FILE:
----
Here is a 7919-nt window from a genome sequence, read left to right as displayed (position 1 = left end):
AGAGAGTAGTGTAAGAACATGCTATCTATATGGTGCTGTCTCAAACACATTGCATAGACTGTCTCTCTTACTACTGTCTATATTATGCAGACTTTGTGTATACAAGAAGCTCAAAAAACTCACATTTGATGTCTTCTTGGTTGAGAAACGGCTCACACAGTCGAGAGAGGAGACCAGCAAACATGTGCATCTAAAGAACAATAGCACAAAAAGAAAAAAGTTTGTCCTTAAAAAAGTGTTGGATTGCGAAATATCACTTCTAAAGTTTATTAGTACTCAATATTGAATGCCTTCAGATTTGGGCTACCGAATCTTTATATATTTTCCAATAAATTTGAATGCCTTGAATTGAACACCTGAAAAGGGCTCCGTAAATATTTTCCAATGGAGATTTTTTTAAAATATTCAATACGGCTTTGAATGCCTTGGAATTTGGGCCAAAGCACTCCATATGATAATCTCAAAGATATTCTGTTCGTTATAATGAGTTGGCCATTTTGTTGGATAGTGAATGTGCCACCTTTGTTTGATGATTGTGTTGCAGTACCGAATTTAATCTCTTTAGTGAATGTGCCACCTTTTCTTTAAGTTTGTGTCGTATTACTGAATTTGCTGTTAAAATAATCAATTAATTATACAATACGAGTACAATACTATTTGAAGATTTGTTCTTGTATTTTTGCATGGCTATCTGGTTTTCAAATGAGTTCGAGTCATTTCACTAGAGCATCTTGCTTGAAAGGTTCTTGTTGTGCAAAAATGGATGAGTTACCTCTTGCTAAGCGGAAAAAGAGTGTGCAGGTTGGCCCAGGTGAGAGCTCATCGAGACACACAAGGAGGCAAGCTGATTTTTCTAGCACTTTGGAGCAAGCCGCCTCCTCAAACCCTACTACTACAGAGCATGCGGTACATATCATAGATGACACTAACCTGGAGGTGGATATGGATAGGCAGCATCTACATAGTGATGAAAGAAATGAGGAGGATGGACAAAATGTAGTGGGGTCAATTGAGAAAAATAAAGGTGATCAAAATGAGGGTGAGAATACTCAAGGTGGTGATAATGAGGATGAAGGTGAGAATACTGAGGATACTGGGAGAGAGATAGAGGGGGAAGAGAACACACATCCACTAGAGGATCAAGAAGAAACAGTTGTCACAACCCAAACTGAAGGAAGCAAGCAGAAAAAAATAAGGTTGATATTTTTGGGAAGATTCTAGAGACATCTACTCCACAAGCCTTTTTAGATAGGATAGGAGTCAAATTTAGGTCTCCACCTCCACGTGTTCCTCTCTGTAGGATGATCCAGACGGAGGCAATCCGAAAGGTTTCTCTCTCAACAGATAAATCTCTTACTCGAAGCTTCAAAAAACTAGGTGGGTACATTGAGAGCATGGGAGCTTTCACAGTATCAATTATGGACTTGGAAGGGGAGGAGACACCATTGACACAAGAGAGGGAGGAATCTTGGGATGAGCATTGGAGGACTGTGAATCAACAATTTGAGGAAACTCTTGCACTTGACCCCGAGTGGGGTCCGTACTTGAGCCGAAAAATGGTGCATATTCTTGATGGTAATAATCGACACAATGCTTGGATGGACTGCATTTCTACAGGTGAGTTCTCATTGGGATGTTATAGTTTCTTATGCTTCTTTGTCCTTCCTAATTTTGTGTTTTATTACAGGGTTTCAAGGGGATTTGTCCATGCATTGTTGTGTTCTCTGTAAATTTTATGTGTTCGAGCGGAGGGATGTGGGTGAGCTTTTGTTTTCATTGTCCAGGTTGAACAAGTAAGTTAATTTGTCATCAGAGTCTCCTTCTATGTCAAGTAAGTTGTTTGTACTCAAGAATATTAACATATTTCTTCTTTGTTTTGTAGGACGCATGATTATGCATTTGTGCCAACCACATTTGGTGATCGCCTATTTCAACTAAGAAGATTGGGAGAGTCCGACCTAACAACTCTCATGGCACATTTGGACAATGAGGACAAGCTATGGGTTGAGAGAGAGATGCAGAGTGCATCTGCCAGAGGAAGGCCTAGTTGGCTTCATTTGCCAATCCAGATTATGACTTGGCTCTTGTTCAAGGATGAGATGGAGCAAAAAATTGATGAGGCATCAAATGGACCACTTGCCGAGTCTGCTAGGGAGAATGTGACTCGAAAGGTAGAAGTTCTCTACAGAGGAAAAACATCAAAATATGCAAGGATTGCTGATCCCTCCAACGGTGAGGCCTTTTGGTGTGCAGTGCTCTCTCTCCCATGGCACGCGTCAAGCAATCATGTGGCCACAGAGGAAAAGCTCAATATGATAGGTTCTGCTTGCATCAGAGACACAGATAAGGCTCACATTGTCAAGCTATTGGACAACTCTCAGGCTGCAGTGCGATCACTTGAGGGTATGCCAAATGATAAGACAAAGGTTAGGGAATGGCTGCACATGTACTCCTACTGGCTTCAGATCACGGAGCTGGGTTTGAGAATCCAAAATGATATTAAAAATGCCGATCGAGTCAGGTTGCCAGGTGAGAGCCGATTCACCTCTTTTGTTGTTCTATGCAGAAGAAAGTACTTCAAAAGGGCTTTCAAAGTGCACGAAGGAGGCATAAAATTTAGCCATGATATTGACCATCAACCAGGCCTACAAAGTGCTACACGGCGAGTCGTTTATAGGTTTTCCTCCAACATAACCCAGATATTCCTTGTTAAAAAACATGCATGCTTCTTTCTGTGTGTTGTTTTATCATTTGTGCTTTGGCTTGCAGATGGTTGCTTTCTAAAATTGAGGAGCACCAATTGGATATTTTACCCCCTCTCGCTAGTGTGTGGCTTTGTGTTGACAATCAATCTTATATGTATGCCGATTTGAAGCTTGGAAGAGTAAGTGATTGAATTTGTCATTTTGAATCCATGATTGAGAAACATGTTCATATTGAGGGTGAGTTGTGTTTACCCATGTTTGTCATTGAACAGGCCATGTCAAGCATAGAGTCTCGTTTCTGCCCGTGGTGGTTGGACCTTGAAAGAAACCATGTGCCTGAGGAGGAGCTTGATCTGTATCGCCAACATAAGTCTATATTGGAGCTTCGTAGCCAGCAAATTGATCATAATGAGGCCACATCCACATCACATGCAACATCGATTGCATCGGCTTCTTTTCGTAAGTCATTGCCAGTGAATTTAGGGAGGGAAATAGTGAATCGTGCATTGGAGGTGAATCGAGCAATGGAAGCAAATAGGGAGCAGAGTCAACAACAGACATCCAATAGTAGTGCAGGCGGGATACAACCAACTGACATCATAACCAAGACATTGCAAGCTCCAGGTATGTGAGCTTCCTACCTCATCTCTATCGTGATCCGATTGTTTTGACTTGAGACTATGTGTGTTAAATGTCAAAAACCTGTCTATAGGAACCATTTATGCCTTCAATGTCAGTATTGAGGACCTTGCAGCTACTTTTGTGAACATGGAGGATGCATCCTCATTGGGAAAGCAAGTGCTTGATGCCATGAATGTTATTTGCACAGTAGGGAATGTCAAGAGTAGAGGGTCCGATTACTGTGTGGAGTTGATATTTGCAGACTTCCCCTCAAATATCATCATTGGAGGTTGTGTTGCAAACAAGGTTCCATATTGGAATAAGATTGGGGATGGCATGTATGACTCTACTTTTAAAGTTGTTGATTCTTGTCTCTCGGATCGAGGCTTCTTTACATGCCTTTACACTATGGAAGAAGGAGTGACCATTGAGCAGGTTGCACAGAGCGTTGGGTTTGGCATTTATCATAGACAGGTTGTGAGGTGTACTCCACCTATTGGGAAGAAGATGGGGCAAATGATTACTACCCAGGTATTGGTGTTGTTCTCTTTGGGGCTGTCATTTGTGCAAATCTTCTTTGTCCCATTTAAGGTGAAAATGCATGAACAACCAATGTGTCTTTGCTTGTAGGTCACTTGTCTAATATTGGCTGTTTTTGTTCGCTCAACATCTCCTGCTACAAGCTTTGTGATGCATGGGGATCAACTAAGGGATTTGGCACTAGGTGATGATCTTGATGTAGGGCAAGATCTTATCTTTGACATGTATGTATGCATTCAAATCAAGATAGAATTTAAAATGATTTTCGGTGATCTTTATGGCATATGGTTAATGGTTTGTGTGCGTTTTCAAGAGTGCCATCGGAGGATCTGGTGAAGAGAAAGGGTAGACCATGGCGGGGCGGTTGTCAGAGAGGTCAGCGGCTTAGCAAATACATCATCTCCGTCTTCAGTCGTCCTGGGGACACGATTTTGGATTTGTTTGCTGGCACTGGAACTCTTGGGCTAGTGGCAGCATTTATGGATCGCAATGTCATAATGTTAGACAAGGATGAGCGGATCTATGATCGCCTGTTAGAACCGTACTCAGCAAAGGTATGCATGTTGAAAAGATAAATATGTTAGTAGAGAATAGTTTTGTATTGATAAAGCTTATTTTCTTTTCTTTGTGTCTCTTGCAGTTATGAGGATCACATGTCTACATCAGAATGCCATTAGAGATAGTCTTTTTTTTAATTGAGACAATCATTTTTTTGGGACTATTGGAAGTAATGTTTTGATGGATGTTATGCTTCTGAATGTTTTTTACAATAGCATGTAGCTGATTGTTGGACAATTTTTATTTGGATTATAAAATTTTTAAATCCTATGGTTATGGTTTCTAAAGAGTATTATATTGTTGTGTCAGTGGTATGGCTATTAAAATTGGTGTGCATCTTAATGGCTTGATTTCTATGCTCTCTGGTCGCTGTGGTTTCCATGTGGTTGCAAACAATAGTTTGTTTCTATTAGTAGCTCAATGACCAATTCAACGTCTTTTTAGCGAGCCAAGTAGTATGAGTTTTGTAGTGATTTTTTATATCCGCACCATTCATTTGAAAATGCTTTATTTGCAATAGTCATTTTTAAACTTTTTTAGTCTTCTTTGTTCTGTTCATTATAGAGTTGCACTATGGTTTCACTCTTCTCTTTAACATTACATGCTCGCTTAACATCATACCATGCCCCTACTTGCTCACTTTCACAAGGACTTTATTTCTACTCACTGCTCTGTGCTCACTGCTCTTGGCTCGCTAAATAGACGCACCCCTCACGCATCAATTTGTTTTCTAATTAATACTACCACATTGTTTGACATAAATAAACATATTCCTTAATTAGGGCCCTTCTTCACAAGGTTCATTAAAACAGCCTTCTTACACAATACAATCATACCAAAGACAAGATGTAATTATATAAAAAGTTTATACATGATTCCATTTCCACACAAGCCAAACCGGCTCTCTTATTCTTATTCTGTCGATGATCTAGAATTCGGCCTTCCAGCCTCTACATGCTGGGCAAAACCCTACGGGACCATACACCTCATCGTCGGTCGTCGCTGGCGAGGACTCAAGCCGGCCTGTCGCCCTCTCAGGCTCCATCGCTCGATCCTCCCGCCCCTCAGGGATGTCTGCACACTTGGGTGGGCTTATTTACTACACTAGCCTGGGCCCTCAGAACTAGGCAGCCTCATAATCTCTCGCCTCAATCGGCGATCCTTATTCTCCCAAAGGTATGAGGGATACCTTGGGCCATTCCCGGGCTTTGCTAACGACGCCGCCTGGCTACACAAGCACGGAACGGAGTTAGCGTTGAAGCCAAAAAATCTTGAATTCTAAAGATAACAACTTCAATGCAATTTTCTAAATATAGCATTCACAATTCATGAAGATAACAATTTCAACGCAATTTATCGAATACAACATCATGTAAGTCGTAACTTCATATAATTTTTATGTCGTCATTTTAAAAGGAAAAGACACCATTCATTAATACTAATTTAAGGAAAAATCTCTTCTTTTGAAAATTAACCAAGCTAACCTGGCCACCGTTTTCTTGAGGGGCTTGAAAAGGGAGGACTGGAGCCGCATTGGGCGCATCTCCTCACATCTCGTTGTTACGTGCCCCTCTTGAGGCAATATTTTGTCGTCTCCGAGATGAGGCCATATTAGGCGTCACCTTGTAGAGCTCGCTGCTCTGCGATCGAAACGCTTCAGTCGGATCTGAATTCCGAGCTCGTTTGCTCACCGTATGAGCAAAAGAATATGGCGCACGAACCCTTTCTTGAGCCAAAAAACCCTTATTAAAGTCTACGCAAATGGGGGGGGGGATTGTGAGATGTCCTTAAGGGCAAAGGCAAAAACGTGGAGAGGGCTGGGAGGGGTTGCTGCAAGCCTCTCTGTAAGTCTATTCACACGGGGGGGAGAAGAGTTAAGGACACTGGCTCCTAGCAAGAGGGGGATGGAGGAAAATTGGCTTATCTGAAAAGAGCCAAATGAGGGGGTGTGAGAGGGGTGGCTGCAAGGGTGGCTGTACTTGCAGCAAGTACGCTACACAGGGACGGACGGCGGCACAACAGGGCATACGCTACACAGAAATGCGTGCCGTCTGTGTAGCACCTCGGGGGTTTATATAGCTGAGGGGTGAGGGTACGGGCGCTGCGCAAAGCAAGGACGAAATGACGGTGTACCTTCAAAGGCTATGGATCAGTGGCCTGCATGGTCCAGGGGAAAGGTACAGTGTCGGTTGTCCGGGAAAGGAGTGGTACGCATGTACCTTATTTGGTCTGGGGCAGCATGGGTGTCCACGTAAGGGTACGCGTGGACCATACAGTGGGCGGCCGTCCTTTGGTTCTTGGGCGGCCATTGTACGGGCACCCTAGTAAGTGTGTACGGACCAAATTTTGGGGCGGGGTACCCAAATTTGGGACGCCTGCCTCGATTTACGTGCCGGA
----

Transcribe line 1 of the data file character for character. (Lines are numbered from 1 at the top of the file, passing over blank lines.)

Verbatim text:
Here is a 7919-nt window from a genome sequence, read left to right as displayed (position 1 = left end):